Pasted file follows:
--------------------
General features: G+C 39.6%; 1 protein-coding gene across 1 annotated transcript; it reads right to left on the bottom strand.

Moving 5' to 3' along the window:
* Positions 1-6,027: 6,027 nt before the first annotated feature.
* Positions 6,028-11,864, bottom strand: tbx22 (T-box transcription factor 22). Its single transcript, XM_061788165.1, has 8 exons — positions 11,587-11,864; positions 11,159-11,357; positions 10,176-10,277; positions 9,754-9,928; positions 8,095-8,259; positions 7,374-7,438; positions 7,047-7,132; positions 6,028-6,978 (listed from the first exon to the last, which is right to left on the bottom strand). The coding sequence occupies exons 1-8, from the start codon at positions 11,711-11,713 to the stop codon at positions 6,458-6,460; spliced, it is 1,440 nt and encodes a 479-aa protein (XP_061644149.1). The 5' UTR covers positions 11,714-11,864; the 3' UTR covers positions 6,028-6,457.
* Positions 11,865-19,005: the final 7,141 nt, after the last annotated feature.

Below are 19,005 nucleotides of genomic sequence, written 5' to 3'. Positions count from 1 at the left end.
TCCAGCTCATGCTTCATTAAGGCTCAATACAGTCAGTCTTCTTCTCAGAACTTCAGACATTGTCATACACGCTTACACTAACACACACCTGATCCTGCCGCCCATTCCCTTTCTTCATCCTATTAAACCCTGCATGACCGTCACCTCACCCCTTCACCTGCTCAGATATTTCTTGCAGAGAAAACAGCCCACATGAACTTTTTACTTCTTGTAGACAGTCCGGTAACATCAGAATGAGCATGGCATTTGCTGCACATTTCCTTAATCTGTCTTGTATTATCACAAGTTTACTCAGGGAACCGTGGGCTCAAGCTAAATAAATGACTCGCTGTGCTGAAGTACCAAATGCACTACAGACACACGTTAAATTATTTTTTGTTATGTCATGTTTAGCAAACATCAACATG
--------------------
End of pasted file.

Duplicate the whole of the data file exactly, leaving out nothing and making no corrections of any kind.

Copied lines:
General features: G+C 39.6%; 1 protein-coding gene across 1 annotated transcript; it reads right to left on the bottom strand.

Moving 5' to 3' along the window:
* Positions 1-6,027: 6,027 nt before the first annotated feature.
* Positions 6,028-11,864, bottom strand: tbx22 (T-box transcription factor 22). Its single transcript, XM_061788165.1, has 8 exons — positions 11,587-11,864; positions 11,159-11,357; positions 10,176-10,277; positions 9,754-9,928; positions 8,095-8,259; positions 7,374-7,438; positions 7,047-7,132; positions 6,028-6,978 (listed from the first exon to the last, which is right to left on the bottom strand). The coding sequence occupies exons 1-8, from the start codon at positions 11,711-11,713 to the stop codon at positions 6,458-6,460; spliced, it is 1,440 nt and encodes a 479-aa protein (XP_061644149.1). The 5' UTR covers positions 11,714-11,864; the 3' UTR covers positions 6,028-6,457.
* Positions 11,865-19,005: the final 7,141 nt, after the last annotated feature.

Below are 19,005 nucleotides of genomic sequence, written 5' to 3'. Positions count from 1 at the left end.
TCCAGCTCATGCTTCATTAAGGCTCAATACAGTCAGTCTTCTTCTCAGAACTTCAGACATTGTCATACACGCTTACACTAACACACACCTGATCCTGCCGCCCATTCCCTTTCTTCATCCTATTAAACCCTGCATGACCGTCACCTCACCCCTTCACCTGCTCAGATATTTCTTGCAGAGAAAACAGCCCACATGAACTTTTTACTTCTTGTAGACAGTCCGGTAACATCAGAATGAGCATGGCATTTGCTGCACATTTCCTTAATCTGTCTTGTATTATCACAAGTTTACTCAGGGAACCGTGGGCTCAAGCTAAATAAATGACTCGCTGTGCTGAAGTACCAAATGCACTACAGACACACGTTAAATTATTTTTTGTTATGTCATGTTTAGCAAACATCAACATG